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A spotlight on Sharjah Biennial 11
Sharjah Biennial 11 features over 100 artists, filmmakers, musicians, performers, and architects whose practices and creations resonate with fine strands of the core curatorial theme: the diversity and complexity of different societies and cultures; political and spatial relations; notions of new emerging forms of contact, exchange and dialogue; innovative methods of producing art and newer ways of thinking and feeling. Among the Indian participants in this important event are Ravi Agarwal; CAMP (Shaina Anand and Ashok Sukumaran); Shilpa Gupta; Amar Kanwar; Raqs Media Collective; and Studio Mumbai - Bijoy Jain.

In choosing these artists, the Biennial sought out those with an interest in the culture they were raised, and those creatively engaged in deeply exploring this background. When they visit any new location, they tend to perceive and interpret it with their own unique subjectivity, formed within their culture(s) of origin out of an amazing amalgam of sedimented habits as well as sensibilities. They enter into a peculiar dialectical relationship with this new locale to produce new knowledge while in conversation with it. The process leads to hybrid knowledge and intercultural products, potentially constituting the genetic material for a novel culture.

A special section ‘Re:emerge, Towards a New Cultural Cartography’, inspired by the captivating courtyard in Islamic architecture, especially those of Sharjah, looks to reassess the Western-centrism of knowledge in modern era and to reconsider the relationship existing between the Far East, North Africa, Latin America, the Arab world and through Asia. A Western perspective for long dominated the globalization debate. However, the work of scholars such as Andre Gunder Frank over the years has challenged this peculiar normative approach. In ‘ReOrient’, the expert points to the transnational relations history that thrived across and between the whole Arab world and Asia (8th-15th century). Apart from stimulating economic exchange and further development, the Silk Road vastly reshaped our cultures. Illuminating these shared historical roots in today’s context lets us re-orientate ourselves, and to reexamine the historically significant cultural and geopolitical role of the Arabian Peninsula.

The curator, Yuko Hasegawa, states in an elaborate note: “The long and rich cultural traditions of the Arab world, North Africa, India and Asia manifest themselves through various practices and customs from song and dance, to poetry and music, daily etiquette, architectural patterns, the shapes of spaces and the contours of gardens. The same can be said of South America, where the influence of pre-colonial practices and the vibrant culture of the Amazon can still be detected. I intend to use the courtyard as the central concept for this Biennial in two ways. It will be used both as a practical site and as a metaphorical condition for stimulating cultural negotiations and generating knowledge.”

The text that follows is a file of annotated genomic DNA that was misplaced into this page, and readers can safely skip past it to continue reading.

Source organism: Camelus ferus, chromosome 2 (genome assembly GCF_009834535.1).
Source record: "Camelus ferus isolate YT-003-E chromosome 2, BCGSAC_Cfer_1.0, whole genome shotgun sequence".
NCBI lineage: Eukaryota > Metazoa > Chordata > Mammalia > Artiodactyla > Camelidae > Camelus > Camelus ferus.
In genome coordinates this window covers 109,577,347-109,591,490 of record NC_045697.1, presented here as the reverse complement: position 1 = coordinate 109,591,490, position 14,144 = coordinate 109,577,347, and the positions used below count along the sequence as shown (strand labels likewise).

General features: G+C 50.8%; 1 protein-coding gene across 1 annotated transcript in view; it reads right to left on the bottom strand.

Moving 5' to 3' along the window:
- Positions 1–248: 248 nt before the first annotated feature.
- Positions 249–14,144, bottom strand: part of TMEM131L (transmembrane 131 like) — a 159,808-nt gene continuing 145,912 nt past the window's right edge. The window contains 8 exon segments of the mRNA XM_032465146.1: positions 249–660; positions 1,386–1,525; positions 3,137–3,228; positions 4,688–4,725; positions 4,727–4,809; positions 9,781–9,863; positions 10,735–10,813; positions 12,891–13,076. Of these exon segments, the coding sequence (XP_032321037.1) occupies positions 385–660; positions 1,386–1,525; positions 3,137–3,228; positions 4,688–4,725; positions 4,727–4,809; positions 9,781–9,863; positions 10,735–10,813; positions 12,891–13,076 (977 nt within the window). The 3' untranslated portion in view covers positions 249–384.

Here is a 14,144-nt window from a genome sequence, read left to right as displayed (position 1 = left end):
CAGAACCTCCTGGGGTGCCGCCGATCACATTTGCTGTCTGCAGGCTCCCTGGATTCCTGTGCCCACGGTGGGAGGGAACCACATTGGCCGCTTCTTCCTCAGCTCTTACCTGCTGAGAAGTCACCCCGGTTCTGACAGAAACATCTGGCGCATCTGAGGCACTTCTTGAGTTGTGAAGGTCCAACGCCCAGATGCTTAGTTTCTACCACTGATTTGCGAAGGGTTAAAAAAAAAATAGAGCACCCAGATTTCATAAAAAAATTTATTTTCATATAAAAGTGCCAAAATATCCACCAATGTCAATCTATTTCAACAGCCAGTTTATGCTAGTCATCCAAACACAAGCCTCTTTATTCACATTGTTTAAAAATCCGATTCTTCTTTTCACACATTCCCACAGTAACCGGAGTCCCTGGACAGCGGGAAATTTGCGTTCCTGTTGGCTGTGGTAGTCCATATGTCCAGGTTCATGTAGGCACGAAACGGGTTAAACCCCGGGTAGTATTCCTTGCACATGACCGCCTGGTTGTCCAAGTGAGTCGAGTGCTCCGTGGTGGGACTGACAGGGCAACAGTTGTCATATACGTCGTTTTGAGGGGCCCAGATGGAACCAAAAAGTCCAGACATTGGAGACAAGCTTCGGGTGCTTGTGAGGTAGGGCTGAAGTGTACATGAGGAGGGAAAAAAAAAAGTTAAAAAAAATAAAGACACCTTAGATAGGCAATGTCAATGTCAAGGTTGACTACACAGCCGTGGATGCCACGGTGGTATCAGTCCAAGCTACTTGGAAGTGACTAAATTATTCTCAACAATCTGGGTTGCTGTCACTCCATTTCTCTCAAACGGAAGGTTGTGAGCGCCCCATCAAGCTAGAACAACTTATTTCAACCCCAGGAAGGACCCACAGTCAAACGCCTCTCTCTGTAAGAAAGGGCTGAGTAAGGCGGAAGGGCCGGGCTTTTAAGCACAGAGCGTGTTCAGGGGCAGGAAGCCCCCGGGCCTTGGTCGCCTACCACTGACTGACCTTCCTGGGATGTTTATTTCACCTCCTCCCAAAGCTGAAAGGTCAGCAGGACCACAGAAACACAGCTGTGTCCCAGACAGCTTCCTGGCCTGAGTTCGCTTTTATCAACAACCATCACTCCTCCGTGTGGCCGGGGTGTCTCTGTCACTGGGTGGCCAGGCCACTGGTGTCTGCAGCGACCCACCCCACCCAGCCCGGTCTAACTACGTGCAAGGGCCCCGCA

The courtyard is also seen as a plane of experience and experimentation—an arena for learning and critical thinking of a discursive and embodied kind. The curator adds: “I was inspired by the courtyard in Islamic architecture, in particular the historical courtyards of Sharjah. Originally private in nature, they can also function, to varying degrees, as ‘public’ social spaces depending on their size and location. Courtyards housing craftsmen's studios and exhibition spaces may function as semi-public areas. Some courtyards are completely private, requiring an invitation for more intimate gatherings. There is richness to courtyards as spaces that have the potential to intensely accumulate the memories of a local culture. “

Hasegawa has invited creative personalities from Lebanon, Belgium, Japan, Spain, India, and elsewhere to make temporary architectural interventions to help envision new urban structures, which connect Sharjah’s historic area and its courtyard typology with the larger city. By employing it as a main concept in charting a new cultural cartography, the curator sees the potential for a deeper, more meaningful collaboration between South America and the Arab world. Sharjah Art Foundation looks to build on the pioneering role that the Emirate of Sharjah has so far played in the overall artistic & cultural development of the thriving Gulf region. Inspired primarily by the cross-fertilization as well cultural diversity of the landscape, visionary members of the foundation provide national and international direction in the domain of contemporary visual arts. They encourage production and presentation of best of works, recognizing the immense contribution artists make to society and understanding it. The idea is to cultivate a spirit of experimentation, research and excellence while promoting collaboration and exchange within the region and beyond.

In the lead-up to the actual Biennial, London’s Tate Modern significantly hosted a preview panel discussion that included the Sharjah Art Foundation president, Hoor Al-Qasimi and this year’s curator Yuko Hasegawa. In holding this preview debate in the UK, the organizers dealt with several logical and important questions regarding international contemporary art, which often get simplified, subsumed or even ignored. The participating artists talked about their works in relation to trans-regional politics, history and religion.